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Memorial University Startup Event Heads West

With the economy of Western Newfoundland struggling, Corner Brook’s two main academic institutions—Memorial University’s Grenfell Campus and the College of the North Atlantic—have come together to form the Navigate Entrepreneurship Centre. It has graduated more than 70 entrepreneurs and works with 25 to 40 students at any one time.

“The institutions graduate good students and they do well all over Canada,” said Sean St. George, one of the Navigate organizers. “Want to create more activity in our area and more entrepreneurial opportunity. That’s why we’re here.”

To give a bit of impetus to their work, they decided to hold a Startup Weekend April 1-3. Springing from a Seattle-based organization, Startup Weekends are 54-hour events in which strangers come together on a Friday evening, pitch business ideas, and break into teams. On Sunday afternoon, each team pitches to see whose business has progressed the farthest.

Startup Weekend Corner Brook was the fourth such event held in Newfoundland and Labrador. Some of the province’s more notable startups have emerged from the weekend events in St. John’s—Sentinel Alert, which recently raised $525,000 in funding, came out of the first, and DuJour, which is now going through the Propel ICT accelerator, won a Startup Weekend last spring.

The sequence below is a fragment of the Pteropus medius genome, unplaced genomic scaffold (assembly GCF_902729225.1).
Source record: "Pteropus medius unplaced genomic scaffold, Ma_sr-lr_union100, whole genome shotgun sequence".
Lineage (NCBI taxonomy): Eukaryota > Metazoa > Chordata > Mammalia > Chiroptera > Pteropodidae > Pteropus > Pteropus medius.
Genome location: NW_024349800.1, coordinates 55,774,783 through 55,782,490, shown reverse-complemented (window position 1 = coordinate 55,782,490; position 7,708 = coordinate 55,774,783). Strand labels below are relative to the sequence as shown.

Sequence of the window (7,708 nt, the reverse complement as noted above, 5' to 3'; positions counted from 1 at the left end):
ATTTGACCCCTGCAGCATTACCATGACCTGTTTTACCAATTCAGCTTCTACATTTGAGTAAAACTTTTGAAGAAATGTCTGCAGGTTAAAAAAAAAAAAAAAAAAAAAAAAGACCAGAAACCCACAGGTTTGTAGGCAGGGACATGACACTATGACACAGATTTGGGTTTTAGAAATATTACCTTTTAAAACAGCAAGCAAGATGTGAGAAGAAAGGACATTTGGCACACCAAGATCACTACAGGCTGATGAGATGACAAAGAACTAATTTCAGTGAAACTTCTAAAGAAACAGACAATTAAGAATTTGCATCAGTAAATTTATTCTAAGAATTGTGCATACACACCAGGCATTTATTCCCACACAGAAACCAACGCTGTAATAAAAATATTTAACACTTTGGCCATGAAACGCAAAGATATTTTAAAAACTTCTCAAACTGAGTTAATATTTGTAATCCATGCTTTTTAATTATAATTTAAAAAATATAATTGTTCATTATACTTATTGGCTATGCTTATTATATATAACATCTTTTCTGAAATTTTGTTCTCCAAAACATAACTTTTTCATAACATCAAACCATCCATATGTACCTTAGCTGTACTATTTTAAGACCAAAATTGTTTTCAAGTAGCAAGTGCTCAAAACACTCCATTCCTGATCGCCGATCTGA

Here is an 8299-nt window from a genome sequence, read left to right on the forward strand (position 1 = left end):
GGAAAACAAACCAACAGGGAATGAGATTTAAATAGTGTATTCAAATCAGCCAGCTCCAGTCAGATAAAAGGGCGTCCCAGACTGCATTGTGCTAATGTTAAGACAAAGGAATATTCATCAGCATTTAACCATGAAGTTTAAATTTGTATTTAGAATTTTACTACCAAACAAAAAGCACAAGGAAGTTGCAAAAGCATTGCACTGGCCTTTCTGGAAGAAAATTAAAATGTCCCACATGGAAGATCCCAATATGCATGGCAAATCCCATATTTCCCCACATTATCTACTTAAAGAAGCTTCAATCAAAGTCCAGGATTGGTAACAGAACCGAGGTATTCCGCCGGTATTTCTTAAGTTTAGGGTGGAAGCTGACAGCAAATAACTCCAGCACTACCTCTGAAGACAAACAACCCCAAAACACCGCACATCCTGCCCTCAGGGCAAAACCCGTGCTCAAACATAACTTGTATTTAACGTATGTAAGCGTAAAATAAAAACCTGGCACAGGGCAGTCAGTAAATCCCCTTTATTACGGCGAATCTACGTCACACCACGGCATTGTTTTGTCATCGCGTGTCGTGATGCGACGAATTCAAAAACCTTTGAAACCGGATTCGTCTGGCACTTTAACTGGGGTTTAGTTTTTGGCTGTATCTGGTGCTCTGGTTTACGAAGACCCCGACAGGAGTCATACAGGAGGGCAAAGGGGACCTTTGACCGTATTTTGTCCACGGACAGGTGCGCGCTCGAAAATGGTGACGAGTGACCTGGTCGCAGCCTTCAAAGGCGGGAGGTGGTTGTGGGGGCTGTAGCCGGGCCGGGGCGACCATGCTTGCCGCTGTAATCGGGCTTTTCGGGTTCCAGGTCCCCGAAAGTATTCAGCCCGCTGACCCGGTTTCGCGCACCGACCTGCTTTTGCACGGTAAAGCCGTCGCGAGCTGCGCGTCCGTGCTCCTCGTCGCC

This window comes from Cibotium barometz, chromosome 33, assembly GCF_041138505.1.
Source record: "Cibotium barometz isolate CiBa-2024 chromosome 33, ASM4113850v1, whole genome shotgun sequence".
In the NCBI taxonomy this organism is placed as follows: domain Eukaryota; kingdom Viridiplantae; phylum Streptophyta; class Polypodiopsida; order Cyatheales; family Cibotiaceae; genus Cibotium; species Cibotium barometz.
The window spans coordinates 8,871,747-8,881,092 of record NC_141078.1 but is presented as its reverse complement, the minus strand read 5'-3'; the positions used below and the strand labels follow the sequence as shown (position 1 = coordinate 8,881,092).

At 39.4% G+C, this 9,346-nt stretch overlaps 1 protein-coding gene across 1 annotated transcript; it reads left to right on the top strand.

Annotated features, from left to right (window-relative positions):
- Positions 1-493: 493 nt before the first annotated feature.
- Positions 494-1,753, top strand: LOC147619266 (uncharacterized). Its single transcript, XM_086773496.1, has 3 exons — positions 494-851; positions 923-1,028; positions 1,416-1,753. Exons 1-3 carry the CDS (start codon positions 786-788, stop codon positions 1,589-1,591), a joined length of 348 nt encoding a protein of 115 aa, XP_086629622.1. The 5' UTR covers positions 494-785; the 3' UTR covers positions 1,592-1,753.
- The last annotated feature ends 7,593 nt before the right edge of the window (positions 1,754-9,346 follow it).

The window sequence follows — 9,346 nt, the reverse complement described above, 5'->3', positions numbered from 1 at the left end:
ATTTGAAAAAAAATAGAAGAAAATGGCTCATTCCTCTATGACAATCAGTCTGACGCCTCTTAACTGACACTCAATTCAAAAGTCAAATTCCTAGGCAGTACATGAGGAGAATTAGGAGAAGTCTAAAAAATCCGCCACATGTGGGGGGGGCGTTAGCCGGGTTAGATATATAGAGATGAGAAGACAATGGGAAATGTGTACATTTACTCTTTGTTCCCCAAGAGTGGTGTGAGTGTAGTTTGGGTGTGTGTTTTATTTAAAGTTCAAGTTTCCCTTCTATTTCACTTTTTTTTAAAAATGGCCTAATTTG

St. George and Navigate collaborator Ken Carter said they were nervous about staging a Startup Weekend—there was some cost involved and they didn’t want it to fall flat. In the end, more than 35 people attended and it was an invigorating experience.

The participants pitched 13 ideas, which resulted in seven teams being formed. The winning team was led by Nick Mercer, a graduate student in environmental studies who is planning a small-scale windmill to provide energy to remote locations like cabins. He plans to proceed with the business.

Roger Power of Startup NL came from St. John’s for the weekend. And the event had an international flavour as the two experts from Ireland – Startup Weekend facilitator Will Martin and pitching specialist Ed Fidgeon-Kavanagh—flew in to assist.

St. George and Carter said event began to generate fresh ideas on how the two institutions and broader community can support entrepreneurship.

“We’ve been mostly working with students, faculty and staff,” said Carter.

“But we’re moving out into the community now to play more of a role within the region and are hoping to leverage more of the research capacity at the university and college.”

Having worked on all four Startup Weekends in the province, Power said he was excited by the Corner Brook event, especially the quality of Mercer’s pitch.

“Startups can come out of anywhere and I’m glad we did it in a region with a lot of good energy,” said Power.

“The whole intent is for the community itself to keep doing events—to make it at least an annual event.”